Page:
Henny Penny invests in first downtown Dayton office

An artist's image of plans for the new Henny Penny office in the Manhattan building in downtown Dayton. Henny Penny image

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An artist's image of plans for the new Henny Penny office in the Manhattan building in downtown Dayton. Henny Penny image

New Dayton ‘satellite office’ will be in The Manhattan building

Preble County manufacturer Henny Penny is establishing a presence in downtown Dayton, leasing and preparing an office in The Manhattan building on East Third Street downtown.

In no way does the move represent a step away from the food service equipment manufacturer’s historic home in Eaton, where the company has more than 1,000 employees, Chairman and Chief Executive Rob Connelly said in a new interview with this news outlet.

Instead, this is a way to further attract good employees, he said. The office — temporarily leased on the second floor of The Manhattan at 601 E. Third while the permanent first floor space is prepared — will be home for 20 to 40 or more employees, among them software developers, electrical engineers and others.

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Rob Connelly

Rob Connelly

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Rob Connelly

“There is a certain talent we feel we would be able to attract and retain better by opening this satellite office,” Connelly said.

“We think it will be a really cool spot for people to work,” he added.

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An artist's rendering of the downtown Dayton satellite office for food service equipment producer Henny Penny. Henny Penny image.

An artist's rendering of the downtown Dayton satellite office for food service equipment producer Henny Penny. Henny Penny image.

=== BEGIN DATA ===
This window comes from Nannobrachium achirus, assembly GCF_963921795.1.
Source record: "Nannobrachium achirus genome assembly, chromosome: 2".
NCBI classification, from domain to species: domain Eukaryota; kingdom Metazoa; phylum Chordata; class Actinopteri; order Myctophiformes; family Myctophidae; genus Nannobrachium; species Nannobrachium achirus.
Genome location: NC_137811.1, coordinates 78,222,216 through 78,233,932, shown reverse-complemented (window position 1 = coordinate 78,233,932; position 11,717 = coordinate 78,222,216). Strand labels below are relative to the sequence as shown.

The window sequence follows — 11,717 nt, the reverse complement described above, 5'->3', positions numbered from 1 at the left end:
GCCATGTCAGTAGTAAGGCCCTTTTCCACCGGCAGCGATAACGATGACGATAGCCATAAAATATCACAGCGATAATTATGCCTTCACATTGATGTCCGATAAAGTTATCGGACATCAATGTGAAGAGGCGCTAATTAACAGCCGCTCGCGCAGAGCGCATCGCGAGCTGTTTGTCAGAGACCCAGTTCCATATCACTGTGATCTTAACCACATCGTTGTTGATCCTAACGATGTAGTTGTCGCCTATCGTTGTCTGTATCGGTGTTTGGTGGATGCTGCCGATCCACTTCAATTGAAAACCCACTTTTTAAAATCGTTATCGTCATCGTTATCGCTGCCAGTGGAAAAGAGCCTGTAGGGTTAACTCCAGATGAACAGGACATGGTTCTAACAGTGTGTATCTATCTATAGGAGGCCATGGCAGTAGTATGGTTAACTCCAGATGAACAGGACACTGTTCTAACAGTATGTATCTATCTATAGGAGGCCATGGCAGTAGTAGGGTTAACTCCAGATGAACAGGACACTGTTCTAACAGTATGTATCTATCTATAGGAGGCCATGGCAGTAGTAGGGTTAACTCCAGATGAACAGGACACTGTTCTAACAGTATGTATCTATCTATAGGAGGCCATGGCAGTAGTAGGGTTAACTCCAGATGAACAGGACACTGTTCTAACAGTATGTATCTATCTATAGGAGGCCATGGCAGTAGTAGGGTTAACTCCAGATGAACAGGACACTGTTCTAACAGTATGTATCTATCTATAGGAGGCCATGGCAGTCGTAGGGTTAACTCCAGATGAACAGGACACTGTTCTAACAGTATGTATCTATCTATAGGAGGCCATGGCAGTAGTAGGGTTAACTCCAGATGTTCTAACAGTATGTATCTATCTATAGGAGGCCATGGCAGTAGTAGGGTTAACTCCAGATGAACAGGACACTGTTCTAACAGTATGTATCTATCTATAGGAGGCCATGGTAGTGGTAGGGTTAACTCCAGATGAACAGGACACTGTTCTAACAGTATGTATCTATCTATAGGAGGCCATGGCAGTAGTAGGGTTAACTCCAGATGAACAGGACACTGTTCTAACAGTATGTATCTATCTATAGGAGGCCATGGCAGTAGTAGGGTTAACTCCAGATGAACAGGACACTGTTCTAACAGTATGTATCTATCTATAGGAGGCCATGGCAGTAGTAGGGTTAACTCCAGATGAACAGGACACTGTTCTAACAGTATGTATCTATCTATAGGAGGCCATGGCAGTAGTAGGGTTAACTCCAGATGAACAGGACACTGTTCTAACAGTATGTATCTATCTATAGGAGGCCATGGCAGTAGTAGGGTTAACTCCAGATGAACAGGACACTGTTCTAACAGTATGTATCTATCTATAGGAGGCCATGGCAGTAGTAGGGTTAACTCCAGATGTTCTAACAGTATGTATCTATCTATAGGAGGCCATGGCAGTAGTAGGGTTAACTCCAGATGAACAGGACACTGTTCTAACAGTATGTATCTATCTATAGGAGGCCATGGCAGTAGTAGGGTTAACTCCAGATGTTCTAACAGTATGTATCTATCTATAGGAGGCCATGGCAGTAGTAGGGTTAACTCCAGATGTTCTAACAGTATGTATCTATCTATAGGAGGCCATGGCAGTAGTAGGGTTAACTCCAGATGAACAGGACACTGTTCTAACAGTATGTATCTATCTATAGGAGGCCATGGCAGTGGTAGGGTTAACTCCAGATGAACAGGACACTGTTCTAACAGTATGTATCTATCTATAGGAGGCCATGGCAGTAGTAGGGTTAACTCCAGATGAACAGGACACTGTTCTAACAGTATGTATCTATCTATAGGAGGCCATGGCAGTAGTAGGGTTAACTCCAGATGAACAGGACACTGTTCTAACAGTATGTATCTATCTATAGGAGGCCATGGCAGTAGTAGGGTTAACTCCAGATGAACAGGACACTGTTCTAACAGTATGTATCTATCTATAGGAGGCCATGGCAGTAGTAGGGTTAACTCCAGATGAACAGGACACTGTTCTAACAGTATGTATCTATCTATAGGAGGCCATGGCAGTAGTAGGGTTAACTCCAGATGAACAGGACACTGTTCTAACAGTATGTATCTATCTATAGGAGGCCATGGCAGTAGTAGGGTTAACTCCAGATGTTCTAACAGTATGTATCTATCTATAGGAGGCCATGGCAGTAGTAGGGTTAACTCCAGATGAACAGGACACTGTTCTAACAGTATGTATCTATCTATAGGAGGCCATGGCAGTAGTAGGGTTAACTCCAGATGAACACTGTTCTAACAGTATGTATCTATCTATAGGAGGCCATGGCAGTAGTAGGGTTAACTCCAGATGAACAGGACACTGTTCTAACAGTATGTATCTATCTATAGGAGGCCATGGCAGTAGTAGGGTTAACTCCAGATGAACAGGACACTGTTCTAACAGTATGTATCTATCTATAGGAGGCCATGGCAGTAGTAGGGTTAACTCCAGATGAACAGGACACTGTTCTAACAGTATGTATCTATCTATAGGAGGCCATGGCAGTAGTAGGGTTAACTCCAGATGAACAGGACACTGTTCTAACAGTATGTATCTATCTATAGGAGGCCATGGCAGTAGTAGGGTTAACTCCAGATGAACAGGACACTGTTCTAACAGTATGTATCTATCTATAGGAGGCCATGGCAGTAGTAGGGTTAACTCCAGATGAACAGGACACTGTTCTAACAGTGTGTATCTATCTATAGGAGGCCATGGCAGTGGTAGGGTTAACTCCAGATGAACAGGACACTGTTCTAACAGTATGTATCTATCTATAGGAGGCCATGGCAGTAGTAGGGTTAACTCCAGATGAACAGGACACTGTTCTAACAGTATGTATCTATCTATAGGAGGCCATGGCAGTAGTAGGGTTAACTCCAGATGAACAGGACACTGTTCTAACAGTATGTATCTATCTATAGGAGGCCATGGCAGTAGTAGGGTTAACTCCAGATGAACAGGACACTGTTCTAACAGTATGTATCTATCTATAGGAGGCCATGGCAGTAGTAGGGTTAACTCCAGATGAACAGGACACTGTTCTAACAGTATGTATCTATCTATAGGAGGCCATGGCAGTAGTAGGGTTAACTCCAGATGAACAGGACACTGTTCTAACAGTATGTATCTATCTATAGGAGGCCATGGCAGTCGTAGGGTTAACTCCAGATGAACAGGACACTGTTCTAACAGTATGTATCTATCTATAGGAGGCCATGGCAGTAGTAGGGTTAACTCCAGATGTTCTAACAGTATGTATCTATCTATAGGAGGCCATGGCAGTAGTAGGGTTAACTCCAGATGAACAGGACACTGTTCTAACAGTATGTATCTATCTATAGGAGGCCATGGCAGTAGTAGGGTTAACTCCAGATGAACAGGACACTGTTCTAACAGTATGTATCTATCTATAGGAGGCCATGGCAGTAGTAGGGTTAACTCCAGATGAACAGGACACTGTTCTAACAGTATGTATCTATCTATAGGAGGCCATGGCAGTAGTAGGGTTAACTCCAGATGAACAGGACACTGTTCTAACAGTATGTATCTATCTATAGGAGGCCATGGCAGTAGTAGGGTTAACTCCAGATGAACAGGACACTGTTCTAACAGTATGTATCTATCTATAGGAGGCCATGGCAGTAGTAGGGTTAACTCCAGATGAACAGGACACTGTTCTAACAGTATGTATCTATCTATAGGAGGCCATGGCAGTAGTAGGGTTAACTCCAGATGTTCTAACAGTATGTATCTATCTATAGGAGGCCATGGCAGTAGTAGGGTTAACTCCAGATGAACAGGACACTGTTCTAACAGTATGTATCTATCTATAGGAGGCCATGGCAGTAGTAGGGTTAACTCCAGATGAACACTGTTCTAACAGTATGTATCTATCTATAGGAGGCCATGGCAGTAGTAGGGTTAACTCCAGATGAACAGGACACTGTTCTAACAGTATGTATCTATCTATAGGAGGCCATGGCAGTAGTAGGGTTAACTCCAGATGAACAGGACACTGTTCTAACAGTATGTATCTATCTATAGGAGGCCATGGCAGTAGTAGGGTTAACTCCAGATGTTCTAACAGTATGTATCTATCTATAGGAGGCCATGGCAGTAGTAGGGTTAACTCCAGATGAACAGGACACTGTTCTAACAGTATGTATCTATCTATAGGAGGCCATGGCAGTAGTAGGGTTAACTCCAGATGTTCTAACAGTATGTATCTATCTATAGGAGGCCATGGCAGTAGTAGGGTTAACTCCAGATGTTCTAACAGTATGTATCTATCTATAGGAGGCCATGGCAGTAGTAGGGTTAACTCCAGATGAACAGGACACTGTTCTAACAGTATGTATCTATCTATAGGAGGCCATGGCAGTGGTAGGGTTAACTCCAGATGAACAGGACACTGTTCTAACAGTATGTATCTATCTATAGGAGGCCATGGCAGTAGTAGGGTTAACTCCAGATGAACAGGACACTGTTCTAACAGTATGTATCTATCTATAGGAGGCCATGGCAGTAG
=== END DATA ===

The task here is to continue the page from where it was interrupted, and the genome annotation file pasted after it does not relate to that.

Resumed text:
Combined ShapeCaption
An artist's rendering of the downtown Dayton satellite office for food service equipment producer Henny Penny. Henny Penny image.

In its 65th year as a company, employee-owned Henny Penny enjoyed a record year in 2021. Said Connelly: “We’ve had an incredible journey. As good as it’s been, I think the best is still in front of us.”

Investing in facilities is not new for the company. Beginning in 2019, the company invested at least $16 million in its largest expansion project, a 150,000 square-foot expansion to its Preble County manufacturing facility and 60-acre campus off U.S. 35.

The new space added an initial 70 jobs and housed an Innovation Center for new product development, while expanding the company’s manufacturing footprint.

Eaton remains the company’s center of gravity, Connelly said.

However, the CEO sits on the board of advisors for Dayton software developer Mile Two, which controls three floors of The Manhattan and was an anchor tenant for the Jason Woodard-developed building.

Connelly said “brainstorming” sessions with Mile Two co-founder Jeff Graley opened his eyes to the possibilities in an area of downtown that has seen development of the Avant Garde (next to The Manhattan), the Steam Plant, the 444 Building, Tender Mercy cocktail bar and more.

That part of downtown is sometimes called the city’s “Innovation District.”

“We’re excited to be part of that eco-system,” Connelly said.

“There are things you can’t get in a suburban location,” he said. “There’s just a different feel that you get in an urban environment.”

The Dayton office will remain connected to Henny Penny’s Eaton campus, Connelly said. While a few people are in the office today, more employees are expected to be in place there in the next few months.

Henny Penny will share the Manhattan with government contracting firm Barbaricum, Mile Two, the Dayton Daily News, CoxNext and other businesses.

The Manhattan was built in 1912 before playing a role in the Manhattan project during World War II. Woodard Development has turned the building into a haven for technology businesses.

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